News and press releases
‘Biggest ever’ UK data breach uncoveredTuesday, April 11, 2017
Troubled payday loan lender admits to widening security breach involving quarter of a million personal data records
Beleaguered payday loans firm Wonga has been forced to admit to a widening data breach of customer records. The breach is thought to have affected up to 245,000 customers in the UK, and a further 25,000 in Poland, and the company is “Urgently working to establish further details and contacting those who we know have been impacted”, according to a statement.
The company said that information may have included one or more of the following: name, e-mail address, home address, phone number, the last four digits of card numbers (but not the whole number) and/or bank account numbers and sort codes.
Ilia Kolochenko, CEO of High-Tech Bridge commented: “Unless full technical details of the incident are disclosed it would be premature to make any definitive conclusions. It could be insider activity, which is almost impossible to prevent in a cost-effective manner today, or a third-party supplier's breach causing the incident.
“However, Wonga's reaction is laudable - transparency, early notification and technical assistance - are very important for potential victims. It also gives a certain assurance to current customers, not affected by the breach, that their privacy and security are important to Wonga.
“Speaking about this particular breach in general - I think it would be fair to say that this is the biggest *known* data breach incident in UK, as many critical incidents are never discovered or never publicly disclosed.”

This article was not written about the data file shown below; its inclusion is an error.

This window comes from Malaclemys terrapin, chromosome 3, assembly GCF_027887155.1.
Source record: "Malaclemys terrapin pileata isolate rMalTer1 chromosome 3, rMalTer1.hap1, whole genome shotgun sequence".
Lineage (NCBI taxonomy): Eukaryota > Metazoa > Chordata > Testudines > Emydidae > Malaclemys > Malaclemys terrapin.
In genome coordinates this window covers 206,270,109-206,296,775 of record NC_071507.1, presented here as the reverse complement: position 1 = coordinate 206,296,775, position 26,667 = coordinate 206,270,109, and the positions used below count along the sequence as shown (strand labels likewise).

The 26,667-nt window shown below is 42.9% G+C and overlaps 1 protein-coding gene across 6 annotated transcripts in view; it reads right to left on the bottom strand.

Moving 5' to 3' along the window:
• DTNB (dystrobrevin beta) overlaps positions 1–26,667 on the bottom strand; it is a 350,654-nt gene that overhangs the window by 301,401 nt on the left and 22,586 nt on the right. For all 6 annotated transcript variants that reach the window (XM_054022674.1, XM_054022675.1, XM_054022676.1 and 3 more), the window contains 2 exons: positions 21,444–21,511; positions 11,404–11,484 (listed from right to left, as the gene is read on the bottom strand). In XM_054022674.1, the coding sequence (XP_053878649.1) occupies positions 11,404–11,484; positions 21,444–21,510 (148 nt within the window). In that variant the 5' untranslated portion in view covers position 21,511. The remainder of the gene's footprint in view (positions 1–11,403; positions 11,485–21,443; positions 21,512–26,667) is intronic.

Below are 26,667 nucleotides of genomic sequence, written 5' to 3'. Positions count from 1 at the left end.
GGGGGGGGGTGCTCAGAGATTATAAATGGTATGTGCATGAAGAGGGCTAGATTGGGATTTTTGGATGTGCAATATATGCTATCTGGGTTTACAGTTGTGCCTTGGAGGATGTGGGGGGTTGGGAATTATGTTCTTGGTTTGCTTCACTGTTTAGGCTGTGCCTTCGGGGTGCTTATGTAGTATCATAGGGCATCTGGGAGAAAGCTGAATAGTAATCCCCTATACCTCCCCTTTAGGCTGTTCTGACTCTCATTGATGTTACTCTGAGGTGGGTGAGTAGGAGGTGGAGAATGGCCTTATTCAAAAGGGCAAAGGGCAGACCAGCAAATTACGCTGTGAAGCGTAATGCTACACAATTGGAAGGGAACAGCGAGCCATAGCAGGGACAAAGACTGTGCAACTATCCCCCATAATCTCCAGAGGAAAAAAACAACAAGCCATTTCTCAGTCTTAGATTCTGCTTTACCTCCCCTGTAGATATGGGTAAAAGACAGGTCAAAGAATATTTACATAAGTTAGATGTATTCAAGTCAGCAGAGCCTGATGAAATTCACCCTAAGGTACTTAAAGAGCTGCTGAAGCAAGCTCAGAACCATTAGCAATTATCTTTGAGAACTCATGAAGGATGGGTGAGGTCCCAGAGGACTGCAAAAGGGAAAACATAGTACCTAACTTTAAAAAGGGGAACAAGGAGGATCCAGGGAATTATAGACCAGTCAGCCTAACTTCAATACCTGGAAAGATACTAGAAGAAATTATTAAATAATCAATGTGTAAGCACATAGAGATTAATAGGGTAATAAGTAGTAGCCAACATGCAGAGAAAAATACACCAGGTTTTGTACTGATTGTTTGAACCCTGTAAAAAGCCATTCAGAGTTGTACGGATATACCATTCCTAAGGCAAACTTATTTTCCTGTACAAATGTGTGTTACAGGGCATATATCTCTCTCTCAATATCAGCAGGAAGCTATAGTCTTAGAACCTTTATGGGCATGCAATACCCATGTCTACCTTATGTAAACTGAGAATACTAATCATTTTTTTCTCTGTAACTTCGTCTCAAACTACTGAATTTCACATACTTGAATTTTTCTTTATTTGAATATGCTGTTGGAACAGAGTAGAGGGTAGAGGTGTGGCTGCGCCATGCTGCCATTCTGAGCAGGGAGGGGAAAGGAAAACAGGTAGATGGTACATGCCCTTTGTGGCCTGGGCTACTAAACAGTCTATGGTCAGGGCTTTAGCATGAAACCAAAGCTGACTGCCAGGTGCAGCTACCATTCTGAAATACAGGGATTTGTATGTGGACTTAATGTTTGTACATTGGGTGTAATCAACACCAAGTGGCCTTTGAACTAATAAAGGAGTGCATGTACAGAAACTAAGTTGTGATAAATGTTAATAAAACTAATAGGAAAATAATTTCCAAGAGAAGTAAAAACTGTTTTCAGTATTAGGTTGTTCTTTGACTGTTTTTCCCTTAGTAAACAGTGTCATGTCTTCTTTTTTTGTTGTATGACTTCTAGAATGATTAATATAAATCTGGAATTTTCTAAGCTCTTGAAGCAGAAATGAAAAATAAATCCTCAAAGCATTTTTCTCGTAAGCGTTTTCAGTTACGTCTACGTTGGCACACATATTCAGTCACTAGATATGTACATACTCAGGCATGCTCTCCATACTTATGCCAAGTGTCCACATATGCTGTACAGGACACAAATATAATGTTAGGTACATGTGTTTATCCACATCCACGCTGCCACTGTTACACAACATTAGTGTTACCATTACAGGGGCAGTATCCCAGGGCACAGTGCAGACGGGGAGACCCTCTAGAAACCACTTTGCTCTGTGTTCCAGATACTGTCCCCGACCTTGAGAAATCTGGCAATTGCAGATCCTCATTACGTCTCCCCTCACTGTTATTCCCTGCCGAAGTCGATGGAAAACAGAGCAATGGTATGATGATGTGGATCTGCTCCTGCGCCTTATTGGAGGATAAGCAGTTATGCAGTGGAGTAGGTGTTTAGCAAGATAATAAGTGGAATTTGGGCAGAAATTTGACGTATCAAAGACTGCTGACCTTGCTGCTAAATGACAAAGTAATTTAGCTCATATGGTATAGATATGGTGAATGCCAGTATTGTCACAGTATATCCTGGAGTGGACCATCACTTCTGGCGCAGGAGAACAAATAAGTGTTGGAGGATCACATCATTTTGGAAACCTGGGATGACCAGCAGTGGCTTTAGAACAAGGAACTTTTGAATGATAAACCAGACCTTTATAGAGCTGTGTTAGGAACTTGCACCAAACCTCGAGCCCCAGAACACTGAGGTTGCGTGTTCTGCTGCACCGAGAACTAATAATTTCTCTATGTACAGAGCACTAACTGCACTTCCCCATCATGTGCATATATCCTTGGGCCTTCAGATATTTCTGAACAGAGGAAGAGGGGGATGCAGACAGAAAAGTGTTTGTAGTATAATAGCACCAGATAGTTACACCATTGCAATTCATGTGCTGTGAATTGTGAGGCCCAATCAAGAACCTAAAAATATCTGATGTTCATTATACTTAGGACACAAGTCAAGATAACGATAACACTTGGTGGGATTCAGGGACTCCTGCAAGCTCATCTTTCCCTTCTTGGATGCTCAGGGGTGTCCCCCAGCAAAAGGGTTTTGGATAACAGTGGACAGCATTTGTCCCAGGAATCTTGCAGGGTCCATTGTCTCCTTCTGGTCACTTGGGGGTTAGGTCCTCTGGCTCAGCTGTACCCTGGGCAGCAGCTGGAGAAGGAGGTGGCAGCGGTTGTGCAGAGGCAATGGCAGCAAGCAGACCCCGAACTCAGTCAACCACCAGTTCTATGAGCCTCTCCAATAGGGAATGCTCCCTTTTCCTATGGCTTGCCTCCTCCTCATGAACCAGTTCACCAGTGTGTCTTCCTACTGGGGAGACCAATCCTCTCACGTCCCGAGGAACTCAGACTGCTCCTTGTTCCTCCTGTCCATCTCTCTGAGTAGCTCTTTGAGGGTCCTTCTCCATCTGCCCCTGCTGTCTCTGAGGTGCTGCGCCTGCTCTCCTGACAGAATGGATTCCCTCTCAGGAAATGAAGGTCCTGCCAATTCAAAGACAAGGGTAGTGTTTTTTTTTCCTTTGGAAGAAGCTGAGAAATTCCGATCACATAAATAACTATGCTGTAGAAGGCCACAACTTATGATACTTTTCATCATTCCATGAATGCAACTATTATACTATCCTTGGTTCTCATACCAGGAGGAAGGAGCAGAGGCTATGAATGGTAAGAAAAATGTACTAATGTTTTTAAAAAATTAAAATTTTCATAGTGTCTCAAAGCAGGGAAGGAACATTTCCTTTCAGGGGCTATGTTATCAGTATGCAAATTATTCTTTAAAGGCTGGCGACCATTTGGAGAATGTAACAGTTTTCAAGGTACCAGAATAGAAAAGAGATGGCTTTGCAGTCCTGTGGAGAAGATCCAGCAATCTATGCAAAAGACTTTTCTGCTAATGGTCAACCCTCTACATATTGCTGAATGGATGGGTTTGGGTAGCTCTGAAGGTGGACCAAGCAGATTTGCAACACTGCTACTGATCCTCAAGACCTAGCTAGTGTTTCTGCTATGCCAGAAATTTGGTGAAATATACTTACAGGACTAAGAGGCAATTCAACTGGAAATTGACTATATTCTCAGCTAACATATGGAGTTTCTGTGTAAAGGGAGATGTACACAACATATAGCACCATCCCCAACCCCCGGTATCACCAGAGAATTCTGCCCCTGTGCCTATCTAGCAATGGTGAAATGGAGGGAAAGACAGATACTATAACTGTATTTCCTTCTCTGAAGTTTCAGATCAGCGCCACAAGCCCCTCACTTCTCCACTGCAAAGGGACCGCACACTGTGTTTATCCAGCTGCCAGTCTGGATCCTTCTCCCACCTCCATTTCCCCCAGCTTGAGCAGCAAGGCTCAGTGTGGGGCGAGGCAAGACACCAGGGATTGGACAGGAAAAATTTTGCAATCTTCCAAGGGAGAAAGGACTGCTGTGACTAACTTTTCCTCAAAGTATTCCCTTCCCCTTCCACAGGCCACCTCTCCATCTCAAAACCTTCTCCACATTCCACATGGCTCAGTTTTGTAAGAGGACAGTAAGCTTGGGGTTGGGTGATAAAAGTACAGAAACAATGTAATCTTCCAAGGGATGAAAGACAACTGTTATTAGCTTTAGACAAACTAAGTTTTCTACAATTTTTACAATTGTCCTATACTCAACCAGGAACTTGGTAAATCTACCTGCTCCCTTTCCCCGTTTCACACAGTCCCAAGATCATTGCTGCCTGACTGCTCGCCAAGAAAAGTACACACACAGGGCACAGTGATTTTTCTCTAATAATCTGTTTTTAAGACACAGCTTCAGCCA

Prof Alan Woodward, a cybersecurity expert at the University of Surrey, agreed, telling the BBC it was "looking like one of the biggest" data breaches in the UK involving financial information. The company had been trying to rebuild a credible brand after the financial regulator found in late 2014 it had made loans to customers who could not afford to repay them and further to have chased bad debts with letters from a fake law firm.
Wonga’s statement leaves room for speculation as to the precise vector and even origination of the attack, initially going for the generic “illegal and unauthorised access” to personal data, but closing out an FAQ post by stating: “Cyber attacks are, unfortunately, on the rise. While Wonga operates to the highest security standards, these illegal attacks are unfortunately increasingly sophisticated.” A statement that appears to hint at an external attacker, but doesn’t rule out an internal compromise.
Whatever the details of the attack, the sheer volume of personal financial data thought to be compromised puts this incident firmly on the 2017 data breach map, although it does pale into insignificance when compared to the biggest breaches of 2016, which topped out at 2.76 billion personal data records. That left a mere 0.6 of the online population (purely statistically speaking) still secure at the end of last year.
Wonga is not alone, of course, joining a long line of companies including Tesco Bank, which was forced to suspend transactions in November when £2.5m was stolen from customer accounts, mobile operator Three, and TalkTalk. The latter was fined £400,000 by the ICO after the watchdog found that “basic steps” could have mitigated the effects of a cyberattack.
The breach does emphasise the challenge that CISOs face in 13 months when GDPR comes into force across the EU. Although Wonga appears to be taking steps to comply with the spirit of the new legislation, the new fine structure will heavily penalise infractions, such as breach notifications within 72 hours to avoid maximum penalties of up to 4 per cent of worldwide annual turnover for the most serious failings.
It’s certainly going to be a busy 13 months, whether you’re a payday loan company or any other personal data processing entity...